Conventional wisdom would suggest that the integral defensive aspect of catching is throwing out base-stealers. In that category, Narvaez is undoubtedly better. This season, the Venezuelan native has gunned down 23% of runners, a tick below the league average of 27%. Smith has retired just 1 of 18 base-stealers in 2018 for an abysmal 5% mark. Comparing career numbers reveals Narvaez still holds the edge, 21% to 12%.

Unconventional, or at least uber-modern, wisdom might lead you down other paths. Recently statistics have emerged detailing the impact of catcher framing, and this is where Smith gains ground on Narvaez.

Baseball Reference uses RszC to measure catcher framing, a stat that essentially values how many runs above or below average a catcher is worth based on pitch framing. Smith is at an even 0 for his career, while Narvaez is well behind at -10. Even adjusted for the innings difference, Smith is still clearly better.

Next, Smith also appears to be the superior fielder. He’s yielded just five passed balls and three errors in his time on the South Side, while Narvaez has surrended 17 passed balls and 10 errors behind the plate.

When you put it all together, Baseball Reference and Fangraphs agree that Smith is just better defensively. BR’s Rtot (Narvaez -17, Smith -6) and Fangraphs’ DRS (Narvaez -20, Smith -8), which both seek to quantify the total value of defenders in runs, support this conclusion.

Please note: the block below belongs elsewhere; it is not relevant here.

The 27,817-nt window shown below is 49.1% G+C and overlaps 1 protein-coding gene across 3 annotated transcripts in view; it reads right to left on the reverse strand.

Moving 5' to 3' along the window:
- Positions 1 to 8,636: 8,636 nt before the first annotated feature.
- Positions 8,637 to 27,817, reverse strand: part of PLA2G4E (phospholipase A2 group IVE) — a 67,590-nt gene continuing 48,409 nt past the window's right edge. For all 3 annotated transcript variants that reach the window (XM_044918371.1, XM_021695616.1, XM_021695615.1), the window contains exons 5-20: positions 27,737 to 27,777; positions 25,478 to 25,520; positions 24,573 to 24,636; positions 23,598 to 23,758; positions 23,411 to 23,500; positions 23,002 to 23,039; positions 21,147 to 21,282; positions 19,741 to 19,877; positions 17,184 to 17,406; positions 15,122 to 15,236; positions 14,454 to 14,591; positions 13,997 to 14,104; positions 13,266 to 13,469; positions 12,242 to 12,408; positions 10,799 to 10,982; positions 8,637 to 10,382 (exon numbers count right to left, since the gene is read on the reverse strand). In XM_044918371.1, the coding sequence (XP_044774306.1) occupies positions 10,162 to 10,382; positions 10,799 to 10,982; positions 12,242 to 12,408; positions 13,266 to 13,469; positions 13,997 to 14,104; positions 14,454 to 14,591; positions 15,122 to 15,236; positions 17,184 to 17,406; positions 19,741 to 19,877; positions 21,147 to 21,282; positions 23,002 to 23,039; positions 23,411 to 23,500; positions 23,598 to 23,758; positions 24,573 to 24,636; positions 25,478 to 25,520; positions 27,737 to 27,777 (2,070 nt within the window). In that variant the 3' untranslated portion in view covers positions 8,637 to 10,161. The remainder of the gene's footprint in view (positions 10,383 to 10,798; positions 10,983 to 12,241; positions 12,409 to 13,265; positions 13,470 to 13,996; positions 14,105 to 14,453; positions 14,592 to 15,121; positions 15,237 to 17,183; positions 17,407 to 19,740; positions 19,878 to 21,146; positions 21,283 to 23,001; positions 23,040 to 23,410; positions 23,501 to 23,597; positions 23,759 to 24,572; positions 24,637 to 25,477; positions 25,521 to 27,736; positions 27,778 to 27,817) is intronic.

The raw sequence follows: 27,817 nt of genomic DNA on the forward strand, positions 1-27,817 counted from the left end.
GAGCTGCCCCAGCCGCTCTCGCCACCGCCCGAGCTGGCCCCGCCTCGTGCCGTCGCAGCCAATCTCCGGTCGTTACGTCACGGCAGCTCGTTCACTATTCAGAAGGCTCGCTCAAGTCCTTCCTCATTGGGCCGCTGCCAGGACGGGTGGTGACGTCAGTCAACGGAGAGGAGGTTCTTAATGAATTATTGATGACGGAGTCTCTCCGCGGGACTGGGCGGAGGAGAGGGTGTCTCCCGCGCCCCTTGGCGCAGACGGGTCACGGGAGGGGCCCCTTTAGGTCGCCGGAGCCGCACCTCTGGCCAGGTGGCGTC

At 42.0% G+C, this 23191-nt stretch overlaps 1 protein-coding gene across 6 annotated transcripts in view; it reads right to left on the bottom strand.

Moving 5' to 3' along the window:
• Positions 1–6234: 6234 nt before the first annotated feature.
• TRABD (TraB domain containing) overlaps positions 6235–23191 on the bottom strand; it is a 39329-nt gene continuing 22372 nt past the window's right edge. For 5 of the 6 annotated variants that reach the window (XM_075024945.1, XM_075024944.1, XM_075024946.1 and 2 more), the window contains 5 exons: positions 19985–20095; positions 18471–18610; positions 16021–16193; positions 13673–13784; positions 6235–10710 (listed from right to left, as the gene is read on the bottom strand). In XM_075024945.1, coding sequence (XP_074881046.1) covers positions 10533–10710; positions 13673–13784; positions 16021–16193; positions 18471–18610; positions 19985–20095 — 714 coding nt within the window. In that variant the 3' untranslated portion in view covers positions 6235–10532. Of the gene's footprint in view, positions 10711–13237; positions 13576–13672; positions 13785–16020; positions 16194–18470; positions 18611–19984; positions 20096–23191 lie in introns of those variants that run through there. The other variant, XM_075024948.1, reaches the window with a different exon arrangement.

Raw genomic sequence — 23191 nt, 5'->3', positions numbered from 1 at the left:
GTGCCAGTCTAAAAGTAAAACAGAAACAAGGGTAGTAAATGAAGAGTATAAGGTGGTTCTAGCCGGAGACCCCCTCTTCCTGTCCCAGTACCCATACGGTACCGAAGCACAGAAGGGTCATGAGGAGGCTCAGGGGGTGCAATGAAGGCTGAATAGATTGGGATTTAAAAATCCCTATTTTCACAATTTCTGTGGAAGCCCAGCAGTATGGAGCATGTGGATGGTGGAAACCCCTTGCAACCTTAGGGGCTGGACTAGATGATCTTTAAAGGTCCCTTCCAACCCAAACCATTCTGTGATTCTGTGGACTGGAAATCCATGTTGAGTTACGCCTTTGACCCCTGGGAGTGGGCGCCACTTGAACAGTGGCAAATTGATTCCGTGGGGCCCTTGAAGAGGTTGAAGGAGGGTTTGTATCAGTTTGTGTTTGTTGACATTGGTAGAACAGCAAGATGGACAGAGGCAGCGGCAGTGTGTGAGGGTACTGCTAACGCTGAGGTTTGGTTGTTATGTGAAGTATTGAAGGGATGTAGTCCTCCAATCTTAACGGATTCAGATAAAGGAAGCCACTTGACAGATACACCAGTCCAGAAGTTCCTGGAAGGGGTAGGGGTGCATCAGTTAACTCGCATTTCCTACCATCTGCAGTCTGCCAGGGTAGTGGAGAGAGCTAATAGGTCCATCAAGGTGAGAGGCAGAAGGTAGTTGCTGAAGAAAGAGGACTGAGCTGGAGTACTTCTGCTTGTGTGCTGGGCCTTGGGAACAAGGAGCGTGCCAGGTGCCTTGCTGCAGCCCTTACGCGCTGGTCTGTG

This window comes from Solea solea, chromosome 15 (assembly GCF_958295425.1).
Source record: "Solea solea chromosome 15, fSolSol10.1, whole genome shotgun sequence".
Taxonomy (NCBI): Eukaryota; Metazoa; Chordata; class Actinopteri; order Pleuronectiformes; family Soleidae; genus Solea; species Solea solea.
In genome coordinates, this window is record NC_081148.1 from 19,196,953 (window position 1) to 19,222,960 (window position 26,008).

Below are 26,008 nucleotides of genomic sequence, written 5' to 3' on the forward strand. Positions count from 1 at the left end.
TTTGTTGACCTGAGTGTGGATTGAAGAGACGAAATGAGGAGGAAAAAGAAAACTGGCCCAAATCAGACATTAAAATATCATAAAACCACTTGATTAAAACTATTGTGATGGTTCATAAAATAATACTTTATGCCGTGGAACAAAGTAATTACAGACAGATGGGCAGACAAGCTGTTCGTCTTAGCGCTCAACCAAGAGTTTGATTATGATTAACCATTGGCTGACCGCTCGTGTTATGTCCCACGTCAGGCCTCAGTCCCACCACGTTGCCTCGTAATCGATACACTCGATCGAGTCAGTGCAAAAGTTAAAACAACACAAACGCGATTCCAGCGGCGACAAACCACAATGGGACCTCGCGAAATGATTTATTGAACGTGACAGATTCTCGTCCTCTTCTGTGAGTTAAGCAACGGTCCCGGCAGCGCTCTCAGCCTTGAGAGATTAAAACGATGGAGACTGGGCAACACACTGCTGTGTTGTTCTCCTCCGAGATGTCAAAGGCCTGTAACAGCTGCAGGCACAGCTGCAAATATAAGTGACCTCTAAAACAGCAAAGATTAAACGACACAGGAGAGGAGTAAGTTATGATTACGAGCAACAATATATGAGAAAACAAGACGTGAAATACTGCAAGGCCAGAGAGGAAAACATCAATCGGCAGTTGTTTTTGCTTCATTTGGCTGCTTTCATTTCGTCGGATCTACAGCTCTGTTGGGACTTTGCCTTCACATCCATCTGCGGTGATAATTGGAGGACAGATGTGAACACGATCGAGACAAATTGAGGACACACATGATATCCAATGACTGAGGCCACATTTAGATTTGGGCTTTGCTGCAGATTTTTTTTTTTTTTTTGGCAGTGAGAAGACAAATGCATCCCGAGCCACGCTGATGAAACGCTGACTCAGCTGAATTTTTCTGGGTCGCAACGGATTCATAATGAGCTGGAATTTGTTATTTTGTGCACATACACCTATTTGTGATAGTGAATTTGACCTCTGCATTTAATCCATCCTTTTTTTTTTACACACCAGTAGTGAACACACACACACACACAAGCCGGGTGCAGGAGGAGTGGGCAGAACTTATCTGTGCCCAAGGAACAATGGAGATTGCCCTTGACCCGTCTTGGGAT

Still, I believe that Narvaez’s offensive merit overshadows his defensive vulnerabilites. Looking to to the future, opposing teams can exploit poor-throwing catchers much more than they can poor-framing catchers. Over time, ballclubs will learn to run wild on Smith, something they haven’t done yet, as Narvaez has racked up more attempted steals per inning than Smith. In turn this could minimize Smith’s defensive importance.

Turning once again to statistics (because where else would you go?), my belief is verified. Narvaez has tallied a 2.2 career fWAR and 1.9 career bWAR to Smith’s 0.3 and 0.1 marks, respectively. Offense over defense, baby.

Yet Smith’s MLB power numbers are abnormally short of his minor league clips. While I remarked before that both have good chances of improving, Smith almost certainly has more room to grow.

So congratulations, Omar Narvaez, you are the lucky winner of the 2018 “Better White Sox Catcher” award. Your prize: The unnerving fear that you haven’t done enough and that Kevan Smith could still usurp you for your job.

Realistically, though, Narvaez should benefit from having a close competitor. So long as their rivalry doesn’t transcend their positive, team-first attitude, it’s a healthy competition.

Whether these two catchers are duking it out for a starting or backup spot in the future remains to be seen, but it’s certainly an impactful battle. In a season short on adrenaline-pumping, exciting baseball games, perhaps these two young backstops can provide some worthwhile entertainment down the stretch.